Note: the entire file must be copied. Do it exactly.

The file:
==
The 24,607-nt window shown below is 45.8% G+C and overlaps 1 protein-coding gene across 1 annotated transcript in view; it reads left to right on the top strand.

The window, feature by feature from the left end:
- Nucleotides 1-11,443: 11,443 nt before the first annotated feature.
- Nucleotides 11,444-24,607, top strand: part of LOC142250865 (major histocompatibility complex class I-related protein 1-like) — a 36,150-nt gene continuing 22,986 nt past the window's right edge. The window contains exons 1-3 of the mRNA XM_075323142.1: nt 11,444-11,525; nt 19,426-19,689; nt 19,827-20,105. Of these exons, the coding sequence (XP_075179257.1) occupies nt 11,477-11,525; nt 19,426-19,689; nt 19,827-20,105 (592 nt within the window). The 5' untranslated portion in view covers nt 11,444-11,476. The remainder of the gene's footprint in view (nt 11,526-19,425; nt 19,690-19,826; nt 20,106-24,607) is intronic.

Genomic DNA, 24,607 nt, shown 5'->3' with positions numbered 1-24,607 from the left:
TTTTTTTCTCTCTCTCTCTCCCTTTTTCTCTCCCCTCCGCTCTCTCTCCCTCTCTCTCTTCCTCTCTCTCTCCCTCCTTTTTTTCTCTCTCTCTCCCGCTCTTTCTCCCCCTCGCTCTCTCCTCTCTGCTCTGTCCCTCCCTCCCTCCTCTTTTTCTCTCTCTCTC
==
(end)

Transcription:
The 24,607-nt window shown below is 45.8% G+C and overlaps 1 protein-coding gene across 1 annotated transcript in view; it reads left to right on the top strand.

The window, feature by feature from the left end:
- Nucleotides 1-11,443: 11,443 nt before the first annotated feature.
- Nucleotides 11,444-24,607, top strand: part of LOC142250865 (major histocompatibility complex class I-related protein 1-like) — a 36,150-nt gene continuing 22,986 nt past the window's right edge. The window contains exons 1-3 of the mRNA XM_075323142.1: nt 11,444-11,525; nt 19,426-19,689; nt 19,827-20,105. Of these exons, the coding sequence (XP_075179257.1) occupies nt 11,477-11,525; nt 19,426-19,689; nt 19,827-20,105 (592 nt within the window). The 5' untranslated portion in view covers nt 11,444-11,476. The remainder of the gene's footprint in view (nt 11,526-19,425; nt 19,690-19,826; nt 20,106-24,607) is intronic.

Genomic DNA, 24,607 nt, shown 5'->3' with positions numbered 1-24,607 from the left:
TTTTTTTCTCTCTCTCTCTCCCTTTTTCTCTCCCCTCCGCTCTCTCTCCCTCTCTCTCTTCCTCTCTCTCTCCCTCCTTTTTTTCTCTCTCTCTCCCGCTCTTTCTCCCCCTCGCTCTCTCCTCTCTGCTCTGTCCCTCCCTCCCTCCTCTTTTTCTCTCTCTCTC